Unrest in the Southwest: The Linshui Protests in Historical Perspective

voyage-sichuanUnrest in the Southwest: The Linshui Protests in Historical Perspective

by Adam Cathcart and Li Wankun, University of Leeds

for University of Nottingham China Policy Institute Blog

Due to the outbreak of social disobedience and subsequent violent confrontation with police, this week the world is focusing on Linshui, a small city in the southwestern province of Sichuan. Since 16 May, tens of thousands of residents of Linshui gathered, demanding that a proposed high-speed railway linking Dazhou to Chongqing pass through their county, enabling business opportunities and convenience.

However, the authorities planed for the railway to arc more than 200km west and pass through Guang’an, the one-time hometown of the late paramount leader Deng Xiaoping. Unconfirmed reports suggest that up to four people had died and more than 100 were injured due to violent confrontations between marchers in Linshui and police.

The pictures siphoned from the event are not unlike the unfiltered footage from any other mass incidents which cross our computer screens around the world: They are confusing, displaying of a vague sense of crowded anger, smashed metal, and malevolent force. Facing the shock of this new data, our task as scholars (rather than journalists) is less to untangle the specific narrative of how the protests were ignited, but to provide context for the broader problems they uncover. To appropriate a Maoist phrase, we may never understand “the spark,” but we can help to understand how it might become “a prairie fire.”

In this essay, we want to focus on the regional context. Whilst foreign attention to China’s periphery has tended to focus on obvious sites — the endemically “restive” northwest, the occasionally-flaming sprawl of ethnographic Tibet, or the perpetually looming “crackdown” on refugees on the border with Korea — the Han parts of Sichuan are also possible hotspots of trouble for the central government. Indeed, the Southwest as a whole continues to be problematic in its relationship to the centre, and decisions made in the 1997 (the creation of the Chongqing municipality) and the 1950s are still impacting how local residents view national policy.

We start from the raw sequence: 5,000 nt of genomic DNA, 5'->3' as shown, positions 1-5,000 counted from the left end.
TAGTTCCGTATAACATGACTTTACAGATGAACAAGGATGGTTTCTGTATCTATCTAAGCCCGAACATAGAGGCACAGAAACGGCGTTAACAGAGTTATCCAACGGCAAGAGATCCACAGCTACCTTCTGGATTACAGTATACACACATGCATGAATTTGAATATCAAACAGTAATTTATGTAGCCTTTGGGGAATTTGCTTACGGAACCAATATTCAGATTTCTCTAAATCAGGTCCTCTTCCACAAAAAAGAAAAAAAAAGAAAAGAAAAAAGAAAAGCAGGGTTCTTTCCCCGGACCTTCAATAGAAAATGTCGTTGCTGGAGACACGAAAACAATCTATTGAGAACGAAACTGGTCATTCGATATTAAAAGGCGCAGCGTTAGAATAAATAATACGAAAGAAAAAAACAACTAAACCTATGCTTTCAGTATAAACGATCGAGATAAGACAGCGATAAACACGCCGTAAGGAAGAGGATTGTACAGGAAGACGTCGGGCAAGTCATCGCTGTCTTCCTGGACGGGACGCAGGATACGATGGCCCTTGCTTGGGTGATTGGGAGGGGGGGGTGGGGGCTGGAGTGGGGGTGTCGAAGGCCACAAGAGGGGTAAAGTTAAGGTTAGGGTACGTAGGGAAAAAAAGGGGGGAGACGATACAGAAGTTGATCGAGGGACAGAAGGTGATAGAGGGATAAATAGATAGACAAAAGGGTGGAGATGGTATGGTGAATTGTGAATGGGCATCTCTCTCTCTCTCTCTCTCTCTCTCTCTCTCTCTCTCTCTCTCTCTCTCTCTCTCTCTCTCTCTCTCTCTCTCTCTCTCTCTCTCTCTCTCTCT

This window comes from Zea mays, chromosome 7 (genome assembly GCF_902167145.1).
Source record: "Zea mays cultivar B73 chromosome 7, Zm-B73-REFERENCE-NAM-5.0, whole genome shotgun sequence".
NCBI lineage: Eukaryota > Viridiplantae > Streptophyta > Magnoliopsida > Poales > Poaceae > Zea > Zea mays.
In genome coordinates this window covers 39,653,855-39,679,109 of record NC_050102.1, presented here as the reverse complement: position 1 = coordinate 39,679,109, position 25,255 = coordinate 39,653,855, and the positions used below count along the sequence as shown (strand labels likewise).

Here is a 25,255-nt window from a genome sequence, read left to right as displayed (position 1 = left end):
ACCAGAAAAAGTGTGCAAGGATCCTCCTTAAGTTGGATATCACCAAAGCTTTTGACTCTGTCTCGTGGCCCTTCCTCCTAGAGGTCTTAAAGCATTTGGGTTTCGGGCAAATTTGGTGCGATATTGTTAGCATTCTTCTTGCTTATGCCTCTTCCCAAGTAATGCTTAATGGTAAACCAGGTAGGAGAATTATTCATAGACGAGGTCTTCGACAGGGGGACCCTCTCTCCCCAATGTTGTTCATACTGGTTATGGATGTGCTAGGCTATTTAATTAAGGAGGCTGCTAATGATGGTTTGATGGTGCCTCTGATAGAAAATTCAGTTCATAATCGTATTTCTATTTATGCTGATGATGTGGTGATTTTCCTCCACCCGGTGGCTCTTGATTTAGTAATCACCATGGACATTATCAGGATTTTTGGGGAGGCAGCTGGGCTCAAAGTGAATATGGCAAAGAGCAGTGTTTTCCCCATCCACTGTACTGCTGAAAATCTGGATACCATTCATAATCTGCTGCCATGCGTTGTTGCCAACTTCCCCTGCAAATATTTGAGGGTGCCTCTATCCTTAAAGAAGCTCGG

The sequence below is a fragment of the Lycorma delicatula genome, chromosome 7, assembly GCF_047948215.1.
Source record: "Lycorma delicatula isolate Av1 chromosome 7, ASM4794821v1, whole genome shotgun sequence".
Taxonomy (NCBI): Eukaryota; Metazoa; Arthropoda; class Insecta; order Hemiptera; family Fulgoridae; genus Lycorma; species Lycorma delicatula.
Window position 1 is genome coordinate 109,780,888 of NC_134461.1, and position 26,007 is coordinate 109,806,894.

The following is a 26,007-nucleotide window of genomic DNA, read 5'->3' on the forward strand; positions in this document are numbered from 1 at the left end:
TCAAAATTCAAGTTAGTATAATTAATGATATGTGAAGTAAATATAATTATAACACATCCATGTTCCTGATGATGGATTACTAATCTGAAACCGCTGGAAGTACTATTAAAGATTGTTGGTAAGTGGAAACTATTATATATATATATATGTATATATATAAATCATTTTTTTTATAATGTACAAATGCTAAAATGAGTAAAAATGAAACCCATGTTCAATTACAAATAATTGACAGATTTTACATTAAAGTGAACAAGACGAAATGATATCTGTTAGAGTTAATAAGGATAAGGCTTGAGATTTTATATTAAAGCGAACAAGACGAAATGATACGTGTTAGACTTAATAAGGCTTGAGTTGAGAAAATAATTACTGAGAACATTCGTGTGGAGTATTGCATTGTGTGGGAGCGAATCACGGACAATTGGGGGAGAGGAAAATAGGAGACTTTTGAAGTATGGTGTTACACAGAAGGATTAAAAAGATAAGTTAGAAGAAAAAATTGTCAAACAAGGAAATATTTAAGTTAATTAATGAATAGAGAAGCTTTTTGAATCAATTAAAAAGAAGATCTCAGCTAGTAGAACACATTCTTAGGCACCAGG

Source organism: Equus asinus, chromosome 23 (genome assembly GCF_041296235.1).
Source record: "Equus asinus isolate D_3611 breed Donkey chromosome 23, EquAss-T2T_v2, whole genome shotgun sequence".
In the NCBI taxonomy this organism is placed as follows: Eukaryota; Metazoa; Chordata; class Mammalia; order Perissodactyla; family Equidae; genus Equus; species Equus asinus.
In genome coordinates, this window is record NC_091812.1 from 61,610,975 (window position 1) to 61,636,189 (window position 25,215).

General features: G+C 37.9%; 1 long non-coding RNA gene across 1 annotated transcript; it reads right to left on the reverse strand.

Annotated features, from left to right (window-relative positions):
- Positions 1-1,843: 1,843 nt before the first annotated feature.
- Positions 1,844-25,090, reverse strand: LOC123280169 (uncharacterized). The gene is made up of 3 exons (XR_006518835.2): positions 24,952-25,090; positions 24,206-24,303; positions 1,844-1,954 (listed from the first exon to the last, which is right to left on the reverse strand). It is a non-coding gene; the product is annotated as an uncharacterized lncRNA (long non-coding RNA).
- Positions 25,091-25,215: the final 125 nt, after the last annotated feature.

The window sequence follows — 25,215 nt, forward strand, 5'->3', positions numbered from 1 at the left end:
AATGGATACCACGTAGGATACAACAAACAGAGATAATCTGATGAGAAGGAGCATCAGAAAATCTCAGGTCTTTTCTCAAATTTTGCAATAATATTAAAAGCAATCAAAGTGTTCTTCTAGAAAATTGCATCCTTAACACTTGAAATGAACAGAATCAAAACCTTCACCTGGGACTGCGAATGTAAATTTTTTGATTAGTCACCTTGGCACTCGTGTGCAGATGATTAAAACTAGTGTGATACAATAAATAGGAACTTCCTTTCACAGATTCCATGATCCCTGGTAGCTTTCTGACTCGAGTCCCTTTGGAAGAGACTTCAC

Regions and Developmental Needs

One proverb is particularly apropos to this situation: “Want to be rich? Build roads first!” (yaoxiang fu, xian xiulu/ 要想富,先修路). While the rhyme may sound fanciful, the expansion of the high-speed rail is taken with great seriousness in China, and its absence has stimulated several demonstrations in rejected counties before.

We believe that these protests should of course be interpreted within their national context – protesters are, in a sense, expressing concerns that could be and have been expressed in any other part of China. From East China (Dengzhou and Xinye, two adjacent counties in Henan Province), to the Central China (Shaoyang and Loudi, two adjacent counties of Hunan Province), and now to the Southwest, people protest in order to express their desire to join the high-speed rail network.